The week’s links 25-31/3

25th March 2012

I enjoyed across last week adding links to the previous post, and I’m going to repeat the experiment this week. But I am going to do away with the headings and include the new links at the top of the post each day, so that if you return you do not have to search to find the new stuff. Included here as I find them are things that interest me in the areas that are of concern to Illuminations: film and media, the development of television, contemporary performance and theatre history, visual arts and culture in general. [Latest updating: Friday at 23.30.]

Eugene O’Neill, master of American theatre: good intro to the playwright by Sarah Churchwell, courtesy of the Guardian.

Napoléon vu par Kevin Brownlow: Urbanora at The Bioscope provides an informed and measured response – with plenty of further links – to this weekend’s San Francisco screenings of Abel Gance’s 1927 masterwork.

ABC joins Wikimedia in sharing historic footage: a terrific initiative from Australia in which the national broadcaster is sharing historic footage under a Creative Commons license (above, a mobile ABC radio studio from 1940).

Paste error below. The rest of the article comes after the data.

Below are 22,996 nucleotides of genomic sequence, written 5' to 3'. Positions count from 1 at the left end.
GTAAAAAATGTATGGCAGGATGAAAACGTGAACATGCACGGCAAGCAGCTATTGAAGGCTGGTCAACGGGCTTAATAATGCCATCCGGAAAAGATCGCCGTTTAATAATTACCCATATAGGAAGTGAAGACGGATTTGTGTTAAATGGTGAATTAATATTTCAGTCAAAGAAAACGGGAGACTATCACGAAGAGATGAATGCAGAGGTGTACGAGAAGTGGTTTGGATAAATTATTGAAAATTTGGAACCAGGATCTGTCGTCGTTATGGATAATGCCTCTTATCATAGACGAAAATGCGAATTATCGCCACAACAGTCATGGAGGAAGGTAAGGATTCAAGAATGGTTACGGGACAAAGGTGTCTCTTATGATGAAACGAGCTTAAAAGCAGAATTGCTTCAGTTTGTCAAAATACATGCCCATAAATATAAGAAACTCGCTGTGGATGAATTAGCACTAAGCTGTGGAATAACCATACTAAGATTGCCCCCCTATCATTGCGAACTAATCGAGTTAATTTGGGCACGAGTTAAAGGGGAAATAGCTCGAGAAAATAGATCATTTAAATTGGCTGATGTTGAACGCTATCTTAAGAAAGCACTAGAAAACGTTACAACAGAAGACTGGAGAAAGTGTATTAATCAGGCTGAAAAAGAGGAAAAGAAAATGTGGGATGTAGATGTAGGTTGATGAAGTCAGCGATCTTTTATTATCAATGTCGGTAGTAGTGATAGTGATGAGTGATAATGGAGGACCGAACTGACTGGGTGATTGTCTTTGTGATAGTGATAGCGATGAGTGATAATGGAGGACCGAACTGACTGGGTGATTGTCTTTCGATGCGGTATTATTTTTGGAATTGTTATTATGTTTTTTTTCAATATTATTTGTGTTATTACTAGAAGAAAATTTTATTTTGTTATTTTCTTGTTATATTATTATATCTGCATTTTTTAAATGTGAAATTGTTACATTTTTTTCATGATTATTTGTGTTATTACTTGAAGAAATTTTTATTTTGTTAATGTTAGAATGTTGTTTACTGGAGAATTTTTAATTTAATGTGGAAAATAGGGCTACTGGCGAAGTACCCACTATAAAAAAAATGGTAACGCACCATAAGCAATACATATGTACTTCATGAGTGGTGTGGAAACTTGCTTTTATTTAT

To experience Song of Ceylon: the online journal Senses of Cinema has a new issue out, and it includes a terrific essay by Daniella Gitlin about watching Basil Wright’s 1934 documentary.

How the West was filled with loss: Dave Kehr for The New York Times on John Ford’s western Fort Apache (1948), newly released in the USA on Blu-ray.

The inner light of Terence Davies: for The New York Review of Books blog, J. Hoberman considers the claims made by some for the director as ‘Britain’s greatest living filmmaker’  – his other candidates include Ken Loach, Peter Greenaway, Stephen Frears and (the only credible competitor for Hoberman) Mike Leigh.

One summer does not a slump make: an informed and fascinating analysis of the 2011 cinema box office from Kristin Thompson.

How to ride a lion – a call for a higher transmedia criticism (part one): the opening of a very good essay about crtiicism, reviewing and trasnmedia by Geoffrey Long, courtesy of Henry Jenkins’ Confessions of an Aca-fan blog. Part two is also now online.

MIT’s Open Documentary Lab – part think tank, part incubator for filmmakers and hackers: Andrew Phelps on an interesting initiative with “storytelling as process”.

Tumblr as a commonplace book: Shaj Mathew on ‘the early-modern European analogue to Tumblr: the commonplace book’ (thanks to @DaintyBallerina).

The song machine: John Seabrook in The New Yorker on how a pop song is created for Rihanna and others.

The Duchess of Malfi, 1972: London’s Old Vic this week opens an excellent production (I saw it in preview) of Webster’s great tragedy – as a comparison, take a look at James MacTaggart’s exemplary BBC presentation from forty years back, which features a wonderful performance by Eileen Atkins and some glorious chiaroscuro location camerawork.

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